tasty travels: packing

Do you hear anchor chains, plane motors and train whistles singing your name?  Well hold on there George Bailey, before you go throwing stuff slapdash into your suitcase.  Matters of Taste is here to help you pack, even if you didn’t know you needed the assistance.  You’re welcome!

Packing is a delicate and demanding task.  It is also a Matter of Taste since, in large part, it is über-dressing: planning not just a day, but a weekend’s, week’s, maybe even a month’s clothes, all at once.  And just like dressing on a daily basis, one should remember that the dressing is not done only for one’s own self, but for the rest of the world that has to look at you.  And when you travel, that audience increases exponentially.

Many travel writers will advise future travelers to put comfort first, and there is some logic in ensuring that travels, which may be more physically demanding than most traveler’s daily lives, are conducted with some comfort and ease.  But don’t take this too far, and do not think that comfort is only achieved by a wardrobe of puffy white gym shoes, khaki pants and a poly-blend pullover.  Non, nein, nyet.

Remember that you dress not only for yourself, but the thousands of tourists for whom you become part of the landscape, which you can enhance through your choice of color, pattern and style.  It is also possible for you to make a real mess of things with the wrong garments.  While we are concerned about the general impression you make on a scene, keep in mind too that your image will go home in people’s photographs.  Plan accordingly.  I promise to not wear my t-shirt adorned with a political slogan with which you don’t agree, if you promise to not wear loud horizontal stripes on the day I need to photograph a building with strong vertical lines.

And when you are packing, keep it light, keep it concise.  People with the “uniform” mentality are ahead of those of us who like a lot of variety day to day, but for people like us, remember that travel provides you with plenty of experiential variety to make it easier to get through a month on two pairs of shoes.  Take your loveliest things, for even slight discomforts can be overcome by superior aesthetics.  Begin packing by selecting a color story.  Determine a neutral and build around it.  Remember that ‘neutral’ is a relative term, and does not require that a single scrap of beige, tan or cream land in your Samsonite.  Plum, scarlet, cobalt (and, yes, of course, black if you must) (but not orange, no never) can be your neutral.  Interview, no: interrogate your clothes.  How much are they willing to work for this trip?  Every garment going into the bag must serve at least two purposes.  A jacket that doubles with a skirt or jeans?  In.  The shoes that are there only for one pair of trousers?  I regret to inform, we are going in another direction.  Thank you for your application.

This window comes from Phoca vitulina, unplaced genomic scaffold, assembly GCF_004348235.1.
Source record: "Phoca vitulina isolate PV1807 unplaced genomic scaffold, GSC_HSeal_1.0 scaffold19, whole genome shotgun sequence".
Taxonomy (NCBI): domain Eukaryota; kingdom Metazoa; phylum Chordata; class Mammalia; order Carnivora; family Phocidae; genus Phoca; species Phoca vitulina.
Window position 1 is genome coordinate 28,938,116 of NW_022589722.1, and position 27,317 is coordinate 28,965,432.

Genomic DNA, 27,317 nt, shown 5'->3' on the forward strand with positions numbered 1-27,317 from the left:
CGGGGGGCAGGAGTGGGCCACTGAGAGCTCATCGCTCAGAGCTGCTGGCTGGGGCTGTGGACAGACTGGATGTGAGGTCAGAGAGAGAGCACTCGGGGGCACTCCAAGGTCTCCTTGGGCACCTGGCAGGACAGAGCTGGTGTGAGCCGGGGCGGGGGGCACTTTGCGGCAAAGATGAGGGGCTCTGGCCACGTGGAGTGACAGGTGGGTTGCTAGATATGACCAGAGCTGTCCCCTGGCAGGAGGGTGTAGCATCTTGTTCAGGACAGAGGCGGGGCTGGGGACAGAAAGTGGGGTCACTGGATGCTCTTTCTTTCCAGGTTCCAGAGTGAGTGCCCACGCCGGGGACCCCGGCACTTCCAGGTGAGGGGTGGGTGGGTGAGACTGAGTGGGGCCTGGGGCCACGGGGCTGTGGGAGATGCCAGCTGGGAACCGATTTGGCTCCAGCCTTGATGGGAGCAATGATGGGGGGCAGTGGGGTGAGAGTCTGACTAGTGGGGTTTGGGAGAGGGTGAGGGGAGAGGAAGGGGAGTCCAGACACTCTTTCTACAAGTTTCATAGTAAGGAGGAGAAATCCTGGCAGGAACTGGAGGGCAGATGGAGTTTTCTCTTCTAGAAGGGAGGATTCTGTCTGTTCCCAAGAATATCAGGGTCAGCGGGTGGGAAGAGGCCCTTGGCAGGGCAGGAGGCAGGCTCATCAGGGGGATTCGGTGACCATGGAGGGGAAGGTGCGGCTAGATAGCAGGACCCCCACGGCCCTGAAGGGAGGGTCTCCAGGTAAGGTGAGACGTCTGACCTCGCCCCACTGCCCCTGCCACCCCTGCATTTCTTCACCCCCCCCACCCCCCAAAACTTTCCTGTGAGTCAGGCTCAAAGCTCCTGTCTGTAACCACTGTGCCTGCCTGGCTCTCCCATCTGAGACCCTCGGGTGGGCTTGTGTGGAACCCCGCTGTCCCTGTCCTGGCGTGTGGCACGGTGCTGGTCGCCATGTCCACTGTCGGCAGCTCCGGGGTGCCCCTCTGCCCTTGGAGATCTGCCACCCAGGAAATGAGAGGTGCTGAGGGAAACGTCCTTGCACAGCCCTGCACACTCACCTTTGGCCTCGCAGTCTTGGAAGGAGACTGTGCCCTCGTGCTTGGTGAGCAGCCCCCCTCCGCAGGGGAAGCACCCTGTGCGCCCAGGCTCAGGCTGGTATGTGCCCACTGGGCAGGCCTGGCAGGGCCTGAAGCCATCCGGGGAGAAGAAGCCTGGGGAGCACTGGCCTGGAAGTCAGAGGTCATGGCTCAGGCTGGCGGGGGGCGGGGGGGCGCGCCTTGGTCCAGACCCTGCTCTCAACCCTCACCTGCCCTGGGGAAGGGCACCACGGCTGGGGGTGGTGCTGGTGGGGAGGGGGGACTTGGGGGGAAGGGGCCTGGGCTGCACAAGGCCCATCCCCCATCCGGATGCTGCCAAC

Whatever, and however you pack, keep in mind that in all things travel-related, what you bring back is more important than what you take with you.  (And we’re not just talking shoes here.)  In addition to the clothes, the most needful electronics (but please try not to remain plugged in at all times; you will miss something) and the toiletries, consider basic supplies to record your experience.  Sure, photos are nice but they only do so much to record the visual qualities of the place, and nothing else.  Slowing down to draw or sketch, even if you do not think you are an artist, demands that you really look at what’s in front of you.  You will remember more if you draw, and also if you journal regularly.  Your own images and words will do the most to imprint the sounds, smells and sights of other places.  And for down times, do read.  But not without consideration.  We always travel with literature that speaks of the place: Jude the Washington Irving in Granada, Émile Zola or Victor Hugo in Paris, John Ruskin in Venice.  The right book may be as important as the right pair of walking shoes, so choose carefully.

Take what you need, take what will enhance your experience and not detract from the rest of ours.  As in all things, go in grace.

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